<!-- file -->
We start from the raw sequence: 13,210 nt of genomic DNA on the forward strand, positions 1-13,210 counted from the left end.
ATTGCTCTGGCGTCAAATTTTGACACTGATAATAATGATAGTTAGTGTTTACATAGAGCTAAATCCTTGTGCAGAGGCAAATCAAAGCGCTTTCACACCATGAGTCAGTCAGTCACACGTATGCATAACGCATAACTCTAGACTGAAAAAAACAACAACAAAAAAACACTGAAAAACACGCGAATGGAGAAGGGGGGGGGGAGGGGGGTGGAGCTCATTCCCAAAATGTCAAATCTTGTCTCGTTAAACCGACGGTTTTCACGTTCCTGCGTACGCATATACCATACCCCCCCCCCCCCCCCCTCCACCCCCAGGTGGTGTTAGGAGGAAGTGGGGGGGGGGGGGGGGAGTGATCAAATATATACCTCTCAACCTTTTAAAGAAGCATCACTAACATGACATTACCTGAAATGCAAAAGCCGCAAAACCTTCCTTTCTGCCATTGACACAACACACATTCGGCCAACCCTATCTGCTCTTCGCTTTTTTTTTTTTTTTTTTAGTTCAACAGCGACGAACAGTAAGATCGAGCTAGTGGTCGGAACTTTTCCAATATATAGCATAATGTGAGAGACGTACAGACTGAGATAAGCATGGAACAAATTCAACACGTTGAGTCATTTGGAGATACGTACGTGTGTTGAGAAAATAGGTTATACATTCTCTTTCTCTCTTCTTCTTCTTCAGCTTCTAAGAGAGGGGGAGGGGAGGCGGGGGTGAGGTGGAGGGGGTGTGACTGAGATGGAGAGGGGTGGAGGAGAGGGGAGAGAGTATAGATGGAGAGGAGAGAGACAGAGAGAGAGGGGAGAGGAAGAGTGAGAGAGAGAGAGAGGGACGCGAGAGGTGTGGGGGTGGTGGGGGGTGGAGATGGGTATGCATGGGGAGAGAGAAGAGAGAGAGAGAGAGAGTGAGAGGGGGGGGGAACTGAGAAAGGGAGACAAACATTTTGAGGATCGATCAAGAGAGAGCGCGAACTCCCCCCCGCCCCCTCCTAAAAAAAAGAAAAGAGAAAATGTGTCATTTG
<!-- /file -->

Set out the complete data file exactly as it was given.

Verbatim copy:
We start from the raw sequence: 13,210 nt of genomic DNA on the forward strand, positions 1-13,210 counted from the left end.
ATTGCTCTGGCGTCAAATTTTGACACTGATAATAATGATAGTTAGTGTTTACATAGAGCTAAATCCTTGTGCAGAGGCAAATCAAAGCGCTTTCACACCATGAGTCAGTCAGTCACACGTATGCATAACGCATAACTCTAGACTGAAAAAAACAACAACAAAAAAACACTGAAAAACACGCGAATGGAGAAGGGGGGGGGGAGGGGGGTGGAGCTCATTCCCAAAATGTCAAATCTTGTCTCGTTAAACCGACGGTTTTCACGTTCCTGCGTACGCATATACCATACCCCCCCCCCCCCCCCCTCCACCCCCAGGTGGTGTTAGGAGGAAGTGGGGGGGGGGGGGGGGAGTGATCAAATATATACCTCTCAACCTTTTAAAGAAGCATCACTAACATGACATTACCTGAAATGCAAAAGCCGCAAAACCTTCCTTTCTGCCATTGACACAACACACATTCGGCCAACCCTATCTGCTCTTCGCTTTTTTTTTTTTTTTTTTAGTTCAACAGCGACGAACAGTAAGATCGAGCTAGTGGTCGGAACTTTTCCAATATATAGCATAATGTGAGAGACGTACAGACTGAGATAAGCATGGAACAAATTCAACACGTTGAGTCATTTGGAGATACGTACGTGTGTTGAGAAAATAGGTTATACATTCTCTTTCTCTCTTCTTCTTCTTCAGCTTCTAAGAGAGGGGGAGGGGAGGCGGGGGTGAGGTGGAGGGGGTGTGACTGAGATGGAGAGGGGTGGAGGAGAGGGGAGAGAGTATAGATGGAGAGGAGAGAGACAGAGAGAGAGGGGAGAGGAAGAGTGAGAGAGAGAGAGAGGGACGCGAGAGGTGTGGGGGTGGTGGGGGGTGGAGATGGGTATGCATGGGGAGAGAGAAGAGAGAGAGAGAGAGAGTGAGAGGGGGGGGGAACTGAGAAAGGGAGACAAACATTTTGAGGATCGATCAAGAGAGAGCGCGAACTCCCCCCCGCCCCCTCCTAAAAAAAAGAAAAGAGAAAATGTGTCATTTG